On January 18, 2017, the Supreme Court heard oral argument in Ziglar v. Abbasi, which was consolidated with the cases Ashcroft v. Abbasi and Hasty v. Abbasi. Ziglar v. Abbasi was part of a series of lawsuits brought by Muslim, South Asian, and Arab non-citizens who were who were detained after the terrorist attacks on September 11, 2001 and treated as “of interest” in the ensuing government investigation. These plaintiffs contended, among other things, that the conditions of their confinement violated their constitutional rights to due process and equal protection. The defendants included high-level officials in the Department of Justice (DOJ) such as Attorney General John Ashcroft, FBI director Robert Mueller, and Immigration and Naturalization Service Commissioner James Ziglar, as well various detention officials. Some of the parties reached settlements, and the district court eventually dismissed some of the allegations against the DOJ officials for failure to state claim. The U.S. Court of Appeals for the Second Circuit affirmed the lower court’s dismissal of plaintiffs’ Free Exercise claims, but otherwise reversed most of the district court’s judgment. Plaintiffs, the Second Circuit held, had adequately pleaded claims for violations of substantive due process, equal protection, the Fourth Amendment, and civil conspiracy, and Defendants were not entitled to qualified immunity. Defendants then sought, and the Supreme Court granted, a petition for writ of certiorari.

The questions now before the Supreme Court are threefold: (1) whether the Second Circuit, in finding that Plaintiffs’ due process claims did not arise in a “new context” for purposes of implying a remedy under Bivens v. Six Unknown Named Agents of Federal Bureau of Narcotics, erred by defining “context” at too high a level of generality; (2) whether the Second Circuit erred in denying qualified immunity to Defendant Ziglar; and (3) whether the Second Circuit erred in holding that Plaintiffs’ Fourth Amendment Complaint met the pleading requirements identified by the Supreme Court in its 2009 decision in Ashcroft v. Iqbal.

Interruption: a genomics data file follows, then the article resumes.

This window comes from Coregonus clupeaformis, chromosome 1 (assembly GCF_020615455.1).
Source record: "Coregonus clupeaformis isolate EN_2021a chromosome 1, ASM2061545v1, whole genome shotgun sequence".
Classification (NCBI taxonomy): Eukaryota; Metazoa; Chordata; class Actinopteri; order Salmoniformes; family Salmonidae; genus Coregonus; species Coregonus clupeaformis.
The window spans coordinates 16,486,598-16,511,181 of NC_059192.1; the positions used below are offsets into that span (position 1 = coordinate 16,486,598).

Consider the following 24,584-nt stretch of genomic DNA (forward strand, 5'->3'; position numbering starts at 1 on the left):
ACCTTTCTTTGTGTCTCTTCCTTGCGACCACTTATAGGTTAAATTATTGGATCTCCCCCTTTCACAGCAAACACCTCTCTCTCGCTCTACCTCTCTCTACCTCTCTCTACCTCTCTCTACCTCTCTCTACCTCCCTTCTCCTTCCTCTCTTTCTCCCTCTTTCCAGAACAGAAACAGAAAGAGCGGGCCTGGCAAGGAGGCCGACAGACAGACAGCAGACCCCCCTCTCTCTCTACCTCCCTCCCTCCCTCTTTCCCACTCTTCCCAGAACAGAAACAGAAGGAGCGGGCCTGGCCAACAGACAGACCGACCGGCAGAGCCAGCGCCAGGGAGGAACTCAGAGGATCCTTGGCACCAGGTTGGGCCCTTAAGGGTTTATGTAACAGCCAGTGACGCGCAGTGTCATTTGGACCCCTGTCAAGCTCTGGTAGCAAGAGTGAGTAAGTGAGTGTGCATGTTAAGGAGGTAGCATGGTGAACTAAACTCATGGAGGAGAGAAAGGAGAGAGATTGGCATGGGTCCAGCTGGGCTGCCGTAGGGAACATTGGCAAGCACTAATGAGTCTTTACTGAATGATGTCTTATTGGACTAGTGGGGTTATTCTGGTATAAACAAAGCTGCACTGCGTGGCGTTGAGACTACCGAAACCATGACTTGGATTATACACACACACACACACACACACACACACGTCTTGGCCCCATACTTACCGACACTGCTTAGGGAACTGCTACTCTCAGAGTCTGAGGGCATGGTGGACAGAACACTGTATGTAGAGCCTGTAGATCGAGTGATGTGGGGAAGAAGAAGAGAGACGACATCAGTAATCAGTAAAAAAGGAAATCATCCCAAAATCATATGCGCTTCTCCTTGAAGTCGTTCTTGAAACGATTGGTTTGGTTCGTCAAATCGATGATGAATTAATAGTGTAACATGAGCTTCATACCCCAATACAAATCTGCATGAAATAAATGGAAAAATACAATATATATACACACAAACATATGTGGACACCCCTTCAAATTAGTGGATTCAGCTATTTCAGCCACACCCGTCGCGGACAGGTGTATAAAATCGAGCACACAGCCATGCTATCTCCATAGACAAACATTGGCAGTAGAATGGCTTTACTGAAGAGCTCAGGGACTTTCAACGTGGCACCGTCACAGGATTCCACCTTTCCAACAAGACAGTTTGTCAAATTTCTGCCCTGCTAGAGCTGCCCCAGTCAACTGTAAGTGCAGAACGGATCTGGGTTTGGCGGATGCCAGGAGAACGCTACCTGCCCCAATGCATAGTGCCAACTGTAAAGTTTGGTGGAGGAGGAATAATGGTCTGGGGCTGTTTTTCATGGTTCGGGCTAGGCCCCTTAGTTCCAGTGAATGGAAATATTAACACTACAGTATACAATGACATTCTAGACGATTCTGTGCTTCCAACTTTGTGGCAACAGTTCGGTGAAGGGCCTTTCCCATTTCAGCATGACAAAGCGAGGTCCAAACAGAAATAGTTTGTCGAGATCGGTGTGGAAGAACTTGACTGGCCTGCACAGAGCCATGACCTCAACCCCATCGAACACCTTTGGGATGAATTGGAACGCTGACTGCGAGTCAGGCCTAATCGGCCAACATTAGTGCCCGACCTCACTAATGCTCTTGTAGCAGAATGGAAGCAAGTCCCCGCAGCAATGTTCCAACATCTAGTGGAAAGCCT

To discuss the case, we have Jamil N. Jaffer, who is Adjunct Professor of Law and Director of the Homeland and National Security Law Program at the Antonin Scalia Law School.

Supreme Court Preview: What Is in Store for October Term 2016? - Event Audio/Video

Co-Sponsored by the Faculty Division and the Practice Groups
Thomas C. Goldstein, Nicholas Quinn Rosenkranz, Carrie Severino, George J. Terwilliger, Robert Barnes September 28, 2016

October 4th will mark the first day of oral arguments for the 2016 Supreme Court term. The Court's docket already includes major cases involving insider trading, the Fourth Amendment, the Sixth Amendment, the Eighth Amendment, criminal law, IP and patent law, the Free Exercise and Equal Protection Clauses, the Fair Housing Act, and voting rights.

The full list of cases granted thus far for the upcoming term can be viewed on SCOTUSblog here. The panelists will also discuss the current composition and the future of the Court.

This event was held on September 27, 2016, at the National Press Club in Washington, DC.

Featuring:

  • Mr. Thomas C. Goldstein, Goldstein & Russell PC
  • Prof. Nicholas Quinn Rosenkranz, Georgetown Law Center
  • Ms. Carrie Severino, Judicial Crisis Network
  • Hon. George J. Terwilliger, McGuireWoods LLP
  • Moderator: Mr. Robert Barnes, The Washington Post

National Press Club
Washington, DC